shrunk by *1,000.000.000. That shrink
age could not but make a recession
Restoring the shortage would largely
cure the recession.
Federal Lending Urged.
"The best method is one which
could be applied almost overnight if
Congress would enact the necessary
"This method is for Federal Re
serve banks to lend to member banks,
without interest, enough new bank
credit to bring present 20 per cent
reserves behind demand deposits up
to 100 per cent so as to get the vol
ume of our money under control, and
then to buy bonds with still more
credit until enough deposits shall be
in circulation to bring back prices,
business and employment.
"Another effective remedy would
be to speed up use of our money
by encouraging business, especially
by repealing the capital gains tax
and the tax on undistributed profits.
“There are other factors, of course.
"Balancing the budget is desirable
as soon as feasible, but it has far less
to do with our prosperity problem
than commonly supposed. In fact,
it wws through our unbalanced budget
that recovery up to 1936 was actually
accomplished. The Government sold
its bonds to banks, receiving In turn
demand deposits. This new check
book money was spent not only by
the Government, which thus put it
into circulation, but it was respent by
the public at least 20 times a year.
"Yet it would be a mistake to re
turn now to an unbalanced budget
as a method of restoring the destroyed
"Reduce Taxes.”
Another advocate of credit control
by Congress was Mr. Cromwell, econo
mist husband of the former Doris
Duke, the tobacco heiress. Mr.
Cromwell, who is being considered
as a successor to United States Sen
ator Harry Moore of New Jersey,
"The first remedial step to be
taken is drastically to reduce income
and corporation taxes, particularly in
the higher brackets. This would in
duce capital to flow into industry and
thereby increase employment and
raise the bargaining power of labor.
"As matters now stand, the money
of the wealthy, which would other
wise be used in the creation of new
business and new jobs, is hidden away
in tax-exempt securities, is lying idle
in banks or is hoarded in safety de
posit boxes.
“The result is that the Govern
ment pays out in doles and for un
productive public works the very dol
lars which should be used to create
new business and give employment.
“Only about 15 per cent of the
total expenditures of the Federal Gov
ernment is procured from the super
taxes upon the incomes oi the wealthy
individuals and corporations—yet it
is the extraction of this stream of
life blood from our national economy
which has brought on the present
serious recession.
Budget Will Balance Itself.
"When tax reduction has engen
dered an increased national Income
and flow of goods, then the second
remedy is for Congress to equip its
agency, the Federal Reserve Board,
with the means to positively regulate
the flow of our money and to synchro
nise it with the flow of manufactured
and agricultural products. Then, and
not until then, can national prosperity
and full employment securely and
permanently be attained.
“The budget will balance itself if
the national income can be raised to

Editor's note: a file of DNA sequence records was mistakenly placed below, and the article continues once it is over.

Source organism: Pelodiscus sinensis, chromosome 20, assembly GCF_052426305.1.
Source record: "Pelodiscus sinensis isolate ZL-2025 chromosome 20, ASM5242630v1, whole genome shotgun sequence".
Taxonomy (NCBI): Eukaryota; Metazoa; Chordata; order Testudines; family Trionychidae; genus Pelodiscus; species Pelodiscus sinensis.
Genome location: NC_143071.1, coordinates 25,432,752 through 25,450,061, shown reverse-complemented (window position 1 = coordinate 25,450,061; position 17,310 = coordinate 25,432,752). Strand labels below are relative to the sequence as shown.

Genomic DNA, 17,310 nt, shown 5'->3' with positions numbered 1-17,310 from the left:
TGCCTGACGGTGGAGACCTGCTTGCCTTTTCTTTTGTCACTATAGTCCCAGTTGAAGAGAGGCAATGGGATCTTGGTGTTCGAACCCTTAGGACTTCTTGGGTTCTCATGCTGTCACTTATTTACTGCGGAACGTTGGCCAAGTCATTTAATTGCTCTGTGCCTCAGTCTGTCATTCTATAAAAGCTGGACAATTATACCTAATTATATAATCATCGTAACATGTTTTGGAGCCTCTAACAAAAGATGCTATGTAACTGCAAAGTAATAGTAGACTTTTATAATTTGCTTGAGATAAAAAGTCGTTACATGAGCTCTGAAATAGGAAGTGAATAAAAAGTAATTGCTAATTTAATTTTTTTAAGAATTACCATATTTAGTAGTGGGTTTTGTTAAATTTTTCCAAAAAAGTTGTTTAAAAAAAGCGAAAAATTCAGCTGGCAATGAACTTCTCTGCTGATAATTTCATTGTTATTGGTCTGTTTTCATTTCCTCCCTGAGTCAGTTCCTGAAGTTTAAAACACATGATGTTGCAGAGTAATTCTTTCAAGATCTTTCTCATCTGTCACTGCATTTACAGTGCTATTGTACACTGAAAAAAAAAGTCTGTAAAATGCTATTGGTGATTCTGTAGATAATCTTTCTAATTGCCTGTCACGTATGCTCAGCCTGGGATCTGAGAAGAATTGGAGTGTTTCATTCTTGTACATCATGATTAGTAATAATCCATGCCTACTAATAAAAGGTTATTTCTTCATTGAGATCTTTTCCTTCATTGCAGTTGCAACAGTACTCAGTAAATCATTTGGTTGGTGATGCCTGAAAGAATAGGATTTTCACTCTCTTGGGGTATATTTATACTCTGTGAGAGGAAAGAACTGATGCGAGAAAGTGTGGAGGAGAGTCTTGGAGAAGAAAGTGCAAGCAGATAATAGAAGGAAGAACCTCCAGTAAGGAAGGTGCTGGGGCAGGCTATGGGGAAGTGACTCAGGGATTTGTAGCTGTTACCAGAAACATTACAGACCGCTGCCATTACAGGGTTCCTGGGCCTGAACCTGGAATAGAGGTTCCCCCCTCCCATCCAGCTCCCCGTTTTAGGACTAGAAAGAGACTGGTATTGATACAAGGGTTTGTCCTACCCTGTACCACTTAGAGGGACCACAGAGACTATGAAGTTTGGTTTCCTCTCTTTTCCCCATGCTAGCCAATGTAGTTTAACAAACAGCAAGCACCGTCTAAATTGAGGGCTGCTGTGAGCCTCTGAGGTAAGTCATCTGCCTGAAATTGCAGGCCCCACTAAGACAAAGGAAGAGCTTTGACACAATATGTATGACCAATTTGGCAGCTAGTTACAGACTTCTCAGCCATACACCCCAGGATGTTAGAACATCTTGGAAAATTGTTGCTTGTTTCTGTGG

one hundred billion dollars or more
a year. It is impossible to balance
the budget now because we must con
tinue to support our unemployed dur
ing the recession. This Nation can
easily afford an unbalanced budget for
another couple of years."
An entirely different point of view
on credit came from Col. Ayres, who
contended the cure for the present
slump “cannot be successfully sought
in monetary or credit stimulants, but
it could be found through removal
of business barriers” by Congress.
“Restoration of railroad and utility
purchasing power,” he said, "would
do it.”
A balanced budget, Col Ayres held,
“is not immediately essential, but it is
essential that .the public become con
vinced that the administration is de
termined to balance the budget and
steps should be taken now to that
Dr. Calvin Hoover of Duke Univer
sity said a balanced budget would be
"desirable” but “realism compels the
recognition that it is likely to be im
possible if the present business reces
sion continues.”
"Congress should, however,” he said,
“follow a policy of selective restriction
of expenditures and of reforming tax
ation. directed at both conserving and
mobilizing taxable resources to meet
possible emergency needs. No new and
costly legislative programs should be
embarked upon which emergency does
not dictate.
“There is the utmost necessity at a
time like the present, when the pos
sibility of a relapse into depression
exists, that business should develop a
far more conciliatory attitude toward
labor, that labor leaders should make
the most strenuous efforts to main
tain labor discipline and that both
should develop an increased sense of
national responsibilty. Finally, the
present mutual hostility between busi
ness and the administration must
somehow be resolved if recovery is to
be resumed.”
This plea for co-operation between
capital and labor was echoed by Dr.
King. He urged the two to "get
together on a program of lower prices
for goods, lower wages per hour and
steady employment.”
From the legislative point of view,
Dr. King was all for economy. He
proposed that working hours on work
relief projects be increased to 60 a
week with pay remaining at its present
weekly level. He advocated that “able
bodied workers” be cut from non-work
relief payments. He suggested that
“all subsidies, to farmers and others,"
be stopped. “To bring the price level